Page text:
Hot Springs, Arkansas holds many distinctions and attractions that keeps drawing new and returning visitors.
Within the city limits, Hot Springs contains the nations oldest and smallest National Park, and no visit to Hot Springs would be complete without visiting it.
The 5500-acre park, the only urban National Park, was first established as a national reservation in 1832. It was re-titled Hot Springs National Park in 1921. However, when the U.S. Mint started releasing commemorative quarters of the parks in 2010, it did so in chronological order starting with Hot Springs.
The park is made of two of the Ouachita Mountains and the valley between. The east mountain, known as Hot Springs Mountain, has 47 thermal springs flowing from its western slope.
Bath House Row is built on an underground thermal creek running along the base of the west slope of Hot Springs Mountain. During the early twentieth century, many of the major league baseball teams took advantage of these therapeutic bathhouses. These teams included the Pittsburgh Pirates, Chicago Cubs, and the Boston Red Sox. Babe Ruth liked to visit the spas and the nearby horse races.
Today the Fordyce Bathhouse serves as the visitor center for the U. S. National Park Service.
Our Horse Races
Oaklawn horse racing has been a draw from winter into early spring at Hot Springs since back in 1905. Now the season runs from mid-January until mid-April.
Except for some interruption back in 1934 because of the political climate and skipping the 1945 season due to the war effort, the tradition has continued.
In 1975 a five-story glass enclosed addition to the north end of the grandstand modernizing Oaklawn included: comfort for general admission, an extra 400 box seats, kitchen, dining room and a private club.
If you are of age, you can bet on all races run at Oaklawn, and with live Simulcast you can wager somewhere on horses or greyhounds across the country. It is all pari-mutuels so you are never playing against the track. The big race in Arkansas, the Arkansas Derby, first went over a million back in 1982.
Our Art Galleries and Antiques
Hot Springs received the No. 4 ranking in the Top 100 Small Art Towns in America.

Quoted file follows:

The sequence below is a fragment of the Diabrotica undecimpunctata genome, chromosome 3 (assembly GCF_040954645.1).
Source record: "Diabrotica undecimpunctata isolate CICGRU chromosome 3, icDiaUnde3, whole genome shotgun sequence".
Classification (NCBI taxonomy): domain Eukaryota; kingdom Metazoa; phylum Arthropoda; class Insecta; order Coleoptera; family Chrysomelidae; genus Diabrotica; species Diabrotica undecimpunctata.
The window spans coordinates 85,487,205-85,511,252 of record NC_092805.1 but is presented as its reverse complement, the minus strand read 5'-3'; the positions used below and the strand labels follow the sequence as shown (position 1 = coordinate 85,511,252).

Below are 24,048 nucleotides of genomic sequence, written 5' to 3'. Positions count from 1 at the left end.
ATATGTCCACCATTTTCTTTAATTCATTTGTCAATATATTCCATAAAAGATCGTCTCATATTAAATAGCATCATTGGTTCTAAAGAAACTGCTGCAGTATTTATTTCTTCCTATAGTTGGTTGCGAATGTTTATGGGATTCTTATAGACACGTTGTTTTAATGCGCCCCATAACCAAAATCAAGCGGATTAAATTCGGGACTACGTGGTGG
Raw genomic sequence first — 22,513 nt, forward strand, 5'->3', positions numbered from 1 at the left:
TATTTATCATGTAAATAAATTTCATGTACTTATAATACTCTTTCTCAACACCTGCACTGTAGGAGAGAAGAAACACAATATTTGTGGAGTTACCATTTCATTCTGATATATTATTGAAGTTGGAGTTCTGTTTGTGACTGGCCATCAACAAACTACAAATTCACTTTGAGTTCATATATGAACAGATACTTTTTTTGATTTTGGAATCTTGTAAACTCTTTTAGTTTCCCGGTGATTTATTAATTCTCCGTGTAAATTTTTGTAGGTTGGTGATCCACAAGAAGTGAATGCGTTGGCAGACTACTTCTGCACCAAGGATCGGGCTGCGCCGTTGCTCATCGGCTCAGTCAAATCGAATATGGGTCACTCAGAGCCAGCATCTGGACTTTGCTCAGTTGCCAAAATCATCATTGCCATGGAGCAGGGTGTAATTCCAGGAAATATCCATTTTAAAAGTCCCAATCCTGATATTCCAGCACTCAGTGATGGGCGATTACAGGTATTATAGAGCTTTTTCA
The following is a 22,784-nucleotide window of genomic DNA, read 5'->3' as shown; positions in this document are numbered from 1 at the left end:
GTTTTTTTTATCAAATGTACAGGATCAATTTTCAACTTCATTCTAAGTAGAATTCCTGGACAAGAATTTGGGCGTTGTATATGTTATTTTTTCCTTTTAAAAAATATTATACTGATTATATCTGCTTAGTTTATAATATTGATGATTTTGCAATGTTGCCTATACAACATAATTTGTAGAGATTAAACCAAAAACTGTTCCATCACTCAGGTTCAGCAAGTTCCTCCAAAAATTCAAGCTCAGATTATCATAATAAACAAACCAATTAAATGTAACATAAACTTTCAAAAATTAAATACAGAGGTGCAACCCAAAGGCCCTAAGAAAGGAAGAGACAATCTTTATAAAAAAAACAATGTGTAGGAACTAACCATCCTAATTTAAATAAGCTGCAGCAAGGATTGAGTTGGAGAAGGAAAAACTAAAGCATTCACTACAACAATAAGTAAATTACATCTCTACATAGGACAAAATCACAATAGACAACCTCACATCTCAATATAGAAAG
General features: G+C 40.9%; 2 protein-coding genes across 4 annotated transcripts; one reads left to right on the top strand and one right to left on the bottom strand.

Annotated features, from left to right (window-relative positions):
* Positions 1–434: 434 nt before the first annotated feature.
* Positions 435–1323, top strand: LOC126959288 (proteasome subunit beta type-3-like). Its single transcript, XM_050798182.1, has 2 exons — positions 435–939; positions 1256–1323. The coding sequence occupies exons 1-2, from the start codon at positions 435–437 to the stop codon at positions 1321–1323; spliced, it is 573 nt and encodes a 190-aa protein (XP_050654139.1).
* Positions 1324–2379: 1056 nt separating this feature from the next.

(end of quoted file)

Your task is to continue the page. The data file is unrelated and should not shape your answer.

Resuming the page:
On the first Friday of each month crowds of people enjoy the Hot Springs Gallery Walk. As they stroll the beautiful Victorian district of downtown Hot Springs, enjoying music and complimentary refreshments they see some of the finest contemporary art in America. Many of the artists whose works are on display turn out to chat with visitors.
Of course if it is antiques and collectibles you desire, the 100 to 200 block of Central Avenue is a treasure hunter’s paradise, and on the third Friday of each month it has its own walk.
Hot Springs is a City of three lakes.
Lake Ouachita is the largest manmade lake in Arkansas with over 970 miles of campsite dotted shoreline. This lake has over 200 Islands and is a popular getaway for diving, sailing and fishing for striped and big mouth bass. There are ample marinas, resorts and cabins; however, 1.6 million acres of the Ouachita National Forest and 32 miles of hiking trail still offer visitors a sense of seclusion.
Lake Hamilton is smaller and less secluded. You can still fish here but would more likely Jet Ski. This 7,200 acres lake is largely residential and features a number of condos, homes, resorts and campsites.
One of the most impressive peninsulas in Lake Hamilton is the one where Hot Spring’s famous Garvan Woodland Gardens grows.
Lake Catherine is an excellent fishing lake for a wide variety of fish from bream to walleye. Below the dam you can find rainbow trout. The lake is small but surrounded by beautiful scenery and trails that are just right for day hikes.
Marinas, cabins, campsites, restaurants, resorts, and hotels are all nearby.
Come on Down
If you have not enjoyed the pleasure of discovering Hot Springs, we invite you to come on down. If it has been a while, come on back see the seasons at Garvan Gardens , watch the races at Oaklawn, and see what’s new in the galleries. Take a stroll in Hot Springs.